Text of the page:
Free to be Free
The walk in love. podcast is for anyone who wants to be inspired by simple things that can make a big difference. During each episode of this podcast, I will share a short story that I hope encourages and inspires you to choose joy + walk in love every day.
Todays story is dedicated to the kid inside all of us
There is something inside of us that wants to be free.
It's what makes us scream and laugh while we barrel down the tracks of a roller coaster, or stick our arm out of the car window during the first hot days of summer.
It's the moments where we don't care what we look like or who is watching or what others might think.
As I've stepped into fatherhood, I've noticed that even at my most free self, I don't hold a candle to my daughter June, who just turned 4 last week.
She is the epitome of being free when she plays. She'll run, with arms flailing, hair blowing, and screams bellowing from somewhere deep within, with no agenda or goal. She'll make up elaborate, imaginative stories as she walks around with leftover marker lids on her fingers, acting like they are spiders wearing boots. (And just so you know, the spider from her right hand is named Cherry and the spider from her left hand is named Taytoe.)
Recently, on a cloudy day, while visiting my sister in San Diego, we packed up our kids and headed to the beach. A gentle rain fell as we walked with kids and cameras in hand to gaze at the Pacific ocean and breathe in the salty air. There was no real purpose, other than to just go and be at the beach.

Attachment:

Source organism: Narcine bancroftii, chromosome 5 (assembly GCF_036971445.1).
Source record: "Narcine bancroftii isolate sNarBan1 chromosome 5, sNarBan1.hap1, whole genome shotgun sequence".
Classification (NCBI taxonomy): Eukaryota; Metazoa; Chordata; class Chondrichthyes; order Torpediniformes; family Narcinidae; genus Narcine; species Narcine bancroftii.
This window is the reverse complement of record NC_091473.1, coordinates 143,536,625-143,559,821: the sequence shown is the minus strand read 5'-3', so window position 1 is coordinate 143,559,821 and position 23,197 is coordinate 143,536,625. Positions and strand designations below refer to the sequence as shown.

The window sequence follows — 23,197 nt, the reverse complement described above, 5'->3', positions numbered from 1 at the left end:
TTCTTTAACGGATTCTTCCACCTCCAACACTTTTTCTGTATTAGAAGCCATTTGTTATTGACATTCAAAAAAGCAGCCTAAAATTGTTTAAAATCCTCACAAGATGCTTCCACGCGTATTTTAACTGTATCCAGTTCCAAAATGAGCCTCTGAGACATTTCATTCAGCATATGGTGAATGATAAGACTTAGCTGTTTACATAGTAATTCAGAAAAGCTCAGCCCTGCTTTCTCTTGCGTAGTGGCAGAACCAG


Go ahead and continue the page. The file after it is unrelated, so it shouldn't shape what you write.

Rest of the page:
June had fallen asleep in the car on the way to the beach, and if you have kids then you know that waking a kid up can be a risky ordeal at times! They could wake happier than ever, or need a good 45 minutes to start using words and their limbs again. So, naturally, I was worried that by taking a short nap while we drove to the beach, it would dampen her beach experience.
When we arrived at the sandy beach parking lot, I nervously opened the van door of our rental car, unbuckled her, and lifted her out into the cold, rainy air, while she whimpered and rubbed her eyes.
She saw the ocean, the sand, and the wide-open stretches of the beach.
And she was ready to go.
Within seconds of walking across the parking lot to the sand, June, along with her cousins Max and Micah, was running up and down the long sandy coast through puddles, seagulls, and groups of people while screaming, "Let's Run!" "They're coming!" "Look out!", and all the things kids yell while they pretend and play.
All three kids were instantly covered in sand as they kneeled down to pick up shells. Their shoes were soaked from the puddles left by the high tide.
And none of that mattered at all because they were free of any worry, any judgment or really, anything...
June comes alive at the beach in ways I can't adequately express in words. She, at times, can be a timid and shy child, but when her feet touch the sand it's like a switch flips and she is re-born as Brave June. She's unafraid of the sounds, the people, the birds or the icy water. She takes her shoes off and dips those toes right in no matter what the temperature.
We visited three different beaches while on our vacation in Southern California, and at every single one, she had the time of her life. It didn't matter the temperature, the time of day or the activity involved, she just lit up, ran full speed, and enjoyed it.